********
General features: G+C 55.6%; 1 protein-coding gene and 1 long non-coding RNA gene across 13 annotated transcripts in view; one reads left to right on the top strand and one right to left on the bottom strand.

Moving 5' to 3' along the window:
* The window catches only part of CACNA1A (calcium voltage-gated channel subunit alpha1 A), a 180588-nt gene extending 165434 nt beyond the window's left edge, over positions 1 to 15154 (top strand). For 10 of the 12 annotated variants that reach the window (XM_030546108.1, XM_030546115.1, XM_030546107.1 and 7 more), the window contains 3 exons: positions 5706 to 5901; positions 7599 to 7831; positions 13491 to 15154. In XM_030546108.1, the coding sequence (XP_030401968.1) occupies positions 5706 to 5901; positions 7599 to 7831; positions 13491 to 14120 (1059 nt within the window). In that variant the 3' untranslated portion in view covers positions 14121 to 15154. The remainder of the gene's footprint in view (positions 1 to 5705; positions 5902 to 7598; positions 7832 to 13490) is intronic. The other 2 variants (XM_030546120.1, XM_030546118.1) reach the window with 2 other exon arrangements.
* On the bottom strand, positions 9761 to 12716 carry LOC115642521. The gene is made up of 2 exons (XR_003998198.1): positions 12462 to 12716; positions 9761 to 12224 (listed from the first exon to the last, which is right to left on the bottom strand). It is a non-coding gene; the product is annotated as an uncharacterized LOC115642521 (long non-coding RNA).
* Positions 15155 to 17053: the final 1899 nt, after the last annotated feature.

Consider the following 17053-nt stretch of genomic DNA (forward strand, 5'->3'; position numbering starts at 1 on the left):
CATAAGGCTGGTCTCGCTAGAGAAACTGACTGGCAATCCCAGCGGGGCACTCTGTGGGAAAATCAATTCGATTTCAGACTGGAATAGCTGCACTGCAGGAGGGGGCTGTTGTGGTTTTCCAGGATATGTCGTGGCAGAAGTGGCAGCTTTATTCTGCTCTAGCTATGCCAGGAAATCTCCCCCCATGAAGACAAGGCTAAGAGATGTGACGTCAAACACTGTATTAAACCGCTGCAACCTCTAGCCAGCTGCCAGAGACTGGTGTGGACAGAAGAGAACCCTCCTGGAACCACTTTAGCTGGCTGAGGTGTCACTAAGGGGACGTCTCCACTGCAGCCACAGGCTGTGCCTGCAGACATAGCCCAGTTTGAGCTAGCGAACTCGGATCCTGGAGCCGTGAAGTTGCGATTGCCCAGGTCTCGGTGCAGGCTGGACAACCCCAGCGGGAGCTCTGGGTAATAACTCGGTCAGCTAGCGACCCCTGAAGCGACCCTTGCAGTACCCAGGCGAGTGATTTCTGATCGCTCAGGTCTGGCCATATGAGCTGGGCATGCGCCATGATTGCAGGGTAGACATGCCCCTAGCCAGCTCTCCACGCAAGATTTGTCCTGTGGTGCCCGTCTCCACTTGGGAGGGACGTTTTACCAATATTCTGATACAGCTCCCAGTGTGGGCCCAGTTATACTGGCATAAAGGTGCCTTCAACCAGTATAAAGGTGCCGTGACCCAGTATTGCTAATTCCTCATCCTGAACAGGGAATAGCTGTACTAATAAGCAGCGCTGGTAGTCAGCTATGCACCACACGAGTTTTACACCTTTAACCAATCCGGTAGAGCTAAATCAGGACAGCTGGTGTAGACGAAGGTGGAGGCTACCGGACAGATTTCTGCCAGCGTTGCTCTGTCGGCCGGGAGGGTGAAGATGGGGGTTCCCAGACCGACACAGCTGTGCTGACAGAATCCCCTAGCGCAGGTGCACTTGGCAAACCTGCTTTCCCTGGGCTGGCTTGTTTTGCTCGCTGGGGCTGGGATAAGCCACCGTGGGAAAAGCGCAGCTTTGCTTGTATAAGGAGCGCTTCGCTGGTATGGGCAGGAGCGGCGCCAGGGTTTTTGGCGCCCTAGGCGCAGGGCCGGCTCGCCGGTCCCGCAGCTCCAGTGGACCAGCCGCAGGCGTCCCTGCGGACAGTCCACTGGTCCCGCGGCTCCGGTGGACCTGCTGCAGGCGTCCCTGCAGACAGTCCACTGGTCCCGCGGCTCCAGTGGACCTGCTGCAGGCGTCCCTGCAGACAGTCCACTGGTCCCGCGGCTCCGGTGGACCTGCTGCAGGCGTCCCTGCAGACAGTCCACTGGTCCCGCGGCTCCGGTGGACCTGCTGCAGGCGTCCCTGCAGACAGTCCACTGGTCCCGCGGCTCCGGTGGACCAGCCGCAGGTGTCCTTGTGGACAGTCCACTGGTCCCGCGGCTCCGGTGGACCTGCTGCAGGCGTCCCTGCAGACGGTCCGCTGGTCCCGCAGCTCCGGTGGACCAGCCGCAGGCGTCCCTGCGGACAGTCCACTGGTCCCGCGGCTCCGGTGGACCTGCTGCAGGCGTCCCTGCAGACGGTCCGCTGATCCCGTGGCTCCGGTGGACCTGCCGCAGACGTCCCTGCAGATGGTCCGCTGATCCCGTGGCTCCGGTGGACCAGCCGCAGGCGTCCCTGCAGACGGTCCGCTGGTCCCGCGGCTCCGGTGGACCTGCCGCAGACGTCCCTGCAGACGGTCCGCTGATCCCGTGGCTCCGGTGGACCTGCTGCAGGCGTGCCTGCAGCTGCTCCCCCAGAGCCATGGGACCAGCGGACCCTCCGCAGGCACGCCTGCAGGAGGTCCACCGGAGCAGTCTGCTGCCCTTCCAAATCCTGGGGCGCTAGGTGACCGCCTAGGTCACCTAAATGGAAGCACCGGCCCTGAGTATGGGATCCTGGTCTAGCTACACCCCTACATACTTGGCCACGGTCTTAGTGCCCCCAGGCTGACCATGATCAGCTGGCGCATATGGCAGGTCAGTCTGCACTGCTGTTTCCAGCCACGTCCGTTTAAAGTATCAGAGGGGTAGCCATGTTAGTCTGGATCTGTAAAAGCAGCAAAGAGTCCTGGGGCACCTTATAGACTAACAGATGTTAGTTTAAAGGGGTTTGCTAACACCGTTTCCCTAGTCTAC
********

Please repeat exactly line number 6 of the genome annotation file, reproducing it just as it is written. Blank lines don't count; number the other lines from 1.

Consider the following 17053-nt stretch of genomic DNA (forward strand, 5'->3'; position numbering starts at 1 on the left):